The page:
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Archive for the ‘Prospects’ Category

Herman Franks was a player, coach and manager in the major leagues for five decades and it all began with the Cardinals.

A catcher who batted left-handed, Franks made his major-league debut with the Cardinals in 1939 as a backup to Mickey Owen.

With Owen as the starter and prospect Walker Cooper waiting in the minors, Franks was unlikely to get much playing time.

Eighty years ago, on Feb. 6, 1940, the Cardinals sold Franks’ contract to the Dodgers, who were managed by Leo Durocher, the former Cardinals shortstop. Durocher would play a pivotal role in Franks’ career.

Divine intervention

Franks was born in Price, Utah, where his father, an Italian immigrant, and mother settled.

In high school, Franks excelled at multiple sports. He opted to pursue a baseball career. At 18, Franks signed with the Hollywood Stars of the Pacific Coast League and played a few games for them in 1932 and 1933. Overmatched, Franks was advised by manager Ossie Vitt to go home.

“He didn’t think I’d ever be a good ballplayer,” Franks told The Sporting News.

Franks enrolled at the University of Utah and played amateur baseball for a Catholic Youth Organization team. The Catholic bishop of Salt Lake City recommended Franks to Cardinals scout Charley Barrett.

In the spring of 1935, Barrett invited Franks to a Cardinals tryout camp in Houston. Franks impressed Barrett and was signed. The Cardinals sent him to a farm team in Jacksonville, Texas, tomato capital of the world, in the West Dixie League and paid him $100 a month.

“I was just glad to make the club and be back in baseball,” Franks said.

Looking the part

Franks worked his way up the Cardinals’ system. At Sacramento in 1937 and 1938, Franks played for manager Bill Killefer, a former big-league catcher who managed the Cubs from 1921-25 and was a coach for the 1926 World Series champion Cardinals.

“Men in the Cardinals organization have a high regard for Killefer’s judgment,” the St. Louis Post-Dispatch noted.

At spring training in 1939, Franks, 25, fulfilled expectations.

“Franks is built for catching, looks like he has been behind the plate all his life, throws accurately and easily and has the reputation of being a smart receiver,” the Post-Dispatch reported.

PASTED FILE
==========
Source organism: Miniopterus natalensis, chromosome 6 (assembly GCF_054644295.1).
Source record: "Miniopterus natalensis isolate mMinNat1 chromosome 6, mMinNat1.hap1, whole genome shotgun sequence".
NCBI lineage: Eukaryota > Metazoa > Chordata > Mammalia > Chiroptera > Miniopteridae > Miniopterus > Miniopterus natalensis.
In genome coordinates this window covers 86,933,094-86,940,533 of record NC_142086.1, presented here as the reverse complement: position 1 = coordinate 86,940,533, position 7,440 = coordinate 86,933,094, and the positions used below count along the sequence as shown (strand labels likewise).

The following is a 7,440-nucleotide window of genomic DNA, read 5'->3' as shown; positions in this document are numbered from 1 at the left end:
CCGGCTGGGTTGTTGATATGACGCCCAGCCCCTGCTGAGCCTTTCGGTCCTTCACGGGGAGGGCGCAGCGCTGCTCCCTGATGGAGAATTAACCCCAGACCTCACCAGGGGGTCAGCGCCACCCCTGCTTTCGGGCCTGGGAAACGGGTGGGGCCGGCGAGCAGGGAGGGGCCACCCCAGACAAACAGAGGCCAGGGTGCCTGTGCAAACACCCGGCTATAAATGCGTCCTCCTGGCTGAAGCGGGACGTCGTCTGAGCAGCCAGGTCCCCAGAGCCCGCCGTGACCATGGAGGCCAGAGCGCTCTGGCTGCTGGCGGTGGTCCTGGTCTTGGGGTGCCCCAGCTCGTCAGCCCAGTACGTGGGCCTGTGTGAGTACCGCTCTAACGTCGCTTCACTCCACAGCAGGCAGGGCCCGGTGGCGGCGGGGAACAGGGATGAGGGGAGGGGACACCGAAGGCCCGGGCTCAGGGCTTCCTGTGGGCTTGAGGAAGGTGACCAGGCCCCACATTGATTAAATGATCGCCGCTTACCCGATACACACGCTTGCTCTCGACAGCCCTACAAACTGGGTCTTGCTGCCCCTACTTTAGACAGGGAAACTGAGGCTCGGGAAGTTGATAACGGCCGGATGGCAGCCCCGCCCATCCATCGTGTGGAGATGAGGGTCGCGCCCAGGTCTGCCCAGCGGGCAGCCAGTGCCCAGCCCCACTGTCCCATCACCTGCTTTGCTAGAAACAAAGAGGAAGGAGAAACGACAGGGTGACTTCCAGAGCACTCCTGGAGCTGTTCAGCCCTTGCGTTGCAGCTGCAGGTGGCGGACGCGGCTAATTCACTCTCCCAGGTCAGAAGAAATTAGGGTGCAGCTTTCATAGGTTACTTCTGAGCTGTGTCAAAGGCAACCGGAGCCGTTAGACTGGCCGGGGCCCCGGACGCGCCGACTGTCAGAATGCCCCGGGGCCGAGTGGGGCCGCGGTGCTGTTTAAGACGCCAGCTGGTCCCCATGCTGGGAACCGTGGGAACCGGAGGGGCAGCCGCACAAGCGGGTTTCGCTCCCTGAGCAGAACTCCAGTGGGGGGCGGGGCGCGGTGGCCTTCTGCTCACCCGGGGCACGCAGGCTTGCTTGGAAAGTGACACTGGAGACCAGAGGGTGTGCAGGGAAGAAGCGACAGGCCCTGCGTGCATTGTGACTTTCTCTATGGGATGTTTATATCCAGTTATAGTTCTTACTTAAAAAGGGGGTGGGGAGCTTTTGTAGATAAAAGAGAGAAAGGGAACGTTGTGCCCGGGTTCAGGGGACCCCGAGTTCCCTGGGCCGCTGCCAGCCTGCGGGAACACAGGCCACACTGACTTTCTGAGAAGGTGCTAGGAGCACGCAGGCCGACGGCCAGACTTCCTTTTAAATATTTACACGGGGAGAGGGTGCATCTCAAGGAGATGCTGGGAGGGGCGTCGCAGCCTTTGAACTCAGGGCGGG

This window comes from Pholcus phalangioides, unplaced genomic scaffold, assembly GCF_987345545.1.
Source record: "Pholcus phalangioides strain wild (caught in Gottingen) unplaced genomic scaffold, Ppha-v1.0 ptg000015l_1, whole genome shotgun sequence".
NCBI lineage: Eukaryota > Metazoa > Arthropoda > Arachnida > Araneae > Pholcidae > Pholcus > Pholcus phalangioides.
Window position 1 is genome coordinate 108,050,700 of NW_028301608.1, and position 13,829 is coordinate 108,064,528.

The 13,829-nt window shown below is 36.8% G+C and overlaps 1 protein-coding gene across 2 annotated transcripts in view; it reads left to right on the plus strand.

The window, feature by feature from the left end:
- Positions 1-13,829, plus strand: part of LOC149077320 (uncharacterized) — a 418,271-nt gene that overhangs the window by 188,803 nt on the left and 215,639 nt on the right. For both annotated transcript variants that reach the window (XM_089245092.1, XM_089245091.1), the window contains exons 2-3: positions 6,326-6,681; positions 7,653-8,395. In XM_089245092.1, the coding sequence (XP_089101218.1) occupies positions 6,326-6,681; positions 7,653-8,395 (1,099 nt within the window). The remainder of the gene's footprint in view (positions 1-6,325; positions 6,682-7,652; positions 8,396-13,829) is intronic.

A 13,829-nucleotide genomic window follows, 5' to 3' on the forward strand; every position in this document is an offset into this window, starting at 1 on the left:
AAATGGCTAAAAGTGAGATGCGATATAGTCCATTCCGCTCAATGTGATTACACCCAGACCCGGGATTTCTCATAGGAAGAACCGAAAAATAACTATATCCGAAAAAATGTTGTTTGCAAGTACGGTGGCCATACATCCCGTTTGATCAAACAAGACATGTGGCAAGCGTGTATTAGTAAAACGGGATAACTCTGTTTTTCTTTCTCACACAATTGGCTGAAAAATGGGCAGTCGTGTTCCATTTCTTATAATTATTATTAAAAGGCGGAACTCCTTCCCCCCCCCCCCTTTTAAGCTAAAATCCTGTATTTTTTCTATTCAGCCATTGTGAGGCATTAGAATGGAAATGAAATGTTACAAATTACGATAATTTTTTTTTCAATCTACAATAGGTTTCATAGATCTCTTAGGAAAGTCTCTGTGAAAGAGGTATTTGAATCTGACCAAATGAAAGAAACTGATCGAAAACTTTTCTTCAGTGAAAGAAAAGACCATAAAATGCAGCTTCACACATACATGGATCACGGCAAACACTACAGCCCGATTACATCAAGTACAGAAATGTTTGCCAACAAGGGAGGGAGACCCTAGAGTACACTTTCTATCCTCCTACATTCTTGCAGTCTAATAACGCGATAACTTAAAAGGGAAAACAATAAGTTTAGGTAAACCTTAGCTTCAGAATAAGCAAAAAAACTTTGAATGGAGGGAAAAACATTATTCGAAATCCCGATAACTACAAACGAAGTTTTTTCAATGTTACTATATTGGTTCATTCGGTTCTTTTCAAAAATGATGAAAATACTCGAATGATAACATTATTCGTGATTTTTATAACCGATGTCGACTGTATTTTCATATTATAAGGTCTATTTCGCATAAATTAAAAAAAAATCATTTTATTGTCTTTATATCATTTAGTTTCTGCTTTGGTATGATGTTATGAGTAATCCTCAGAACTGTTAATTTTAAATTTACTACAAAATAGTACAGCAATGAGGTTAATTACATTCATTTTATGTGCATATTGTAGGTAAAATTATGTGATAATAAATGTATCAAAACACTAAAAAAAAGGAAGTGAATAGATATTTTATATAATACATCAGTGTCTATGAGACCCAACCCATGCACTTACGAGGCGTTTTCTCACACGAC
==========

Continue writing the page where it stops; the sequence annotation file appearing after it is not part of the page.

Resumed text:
The Cardinals opened the 1939 season with Franks and Don Padgett as backups to Owen.

“Pitchers like to throw to Herman Franks.” the Post-Dispatch reported. “He chatters incessantly behind the plate, makes a fine target, isn’t afraid to assume responsibility and is said to be a good thrower.”

Twist of fate

Franks started for the first time in the majors on May 2, 1939, against the Braves at Boston. It was a bittersweet experience.

In the second inning, Franks drove in Johnny Mize from second base with his first big-league hit, a looping single to left against Danny MacFayden.

Moments later, Franks wrenched his left leg when he caught his spikes in the bag sliding back to first while eluding a pickoff throw, the St. Louis Globe-Democrat reported. Franks departed and was replaced by Owen. Boxscore

Sidelined for three weeks, Franks seldom played when he returned.

Sad times

On July 4, 1939, Franks was saddened to learn Charley Barrett, the scout who gave him his big break, died of heart disease at 68.

After the Cardinals played a night game at Cincinnati on July 6, manager Ray Blades and four players, Franks, Owen, Don Gutteridge and Pepper Martin, returned to St. Louis for Barrett’s funeral service the next morning while the rest of the team went to Pittsburgh for a series against the Pirates.

Among the pallbearers were Cardinals owner Sam Breadon, executive Branch Rickey and Martin. According to the Globe-Democrat, “Martin was always considered by Barrett as the greatest player he ever discovered.”

The day after Barrett’s funeral, Franks was sent to a farm club in Columbus, Ohio, after the Cardinals tried to trade him.

“Wonder how much truth there is to the report that the Cardinals offered catcher Herman Franks and $30,000 to Kansas City (a Yankees farm club) for Joe DiMaggio’s brother, Vince,” the Globe-Democrat reported.

Franks batted .297 for Columbus and was called up to the Cardinals in September. For the season, Franks had one hit in 17 at-bats for the Cardinals.

Dodgers days

Killefer, a coach on Durocher’s staff with the 1939 Dodgers, recommended the club acquire Franks.

The Dodgers opened the 1940 season with Babe Phelps as their starting catcher and a pair of former Cardinals, Franks and Gus Mancuso, as backups. In 1941, Owen, acquired from the Cardinals, was the Dodgers’ starting catcher, with Franks and Phelps in reserve.

The Dodgers won the 1941 National League pennant.

In Game 1 of the 1941 World Series at Yankee Stadium, Durocher lifted Owen for a pinch-hitter in the seventh inning. In the ninth, with the Yankees ahead, 3-2, the Dodgers had Joe Medwick on second, Pee Wee Reese on first and one out, with Franks due up. Durocher would have preferred to send a pinch-hitter, Augie Galan, but he couldn’t because Franks was their only available catcher.

On the first pitch from Red Ruffing, Franks grounded to second baseman Joe Gordon, who fielded the ball and flipped to shortstop Phil Rizzuto.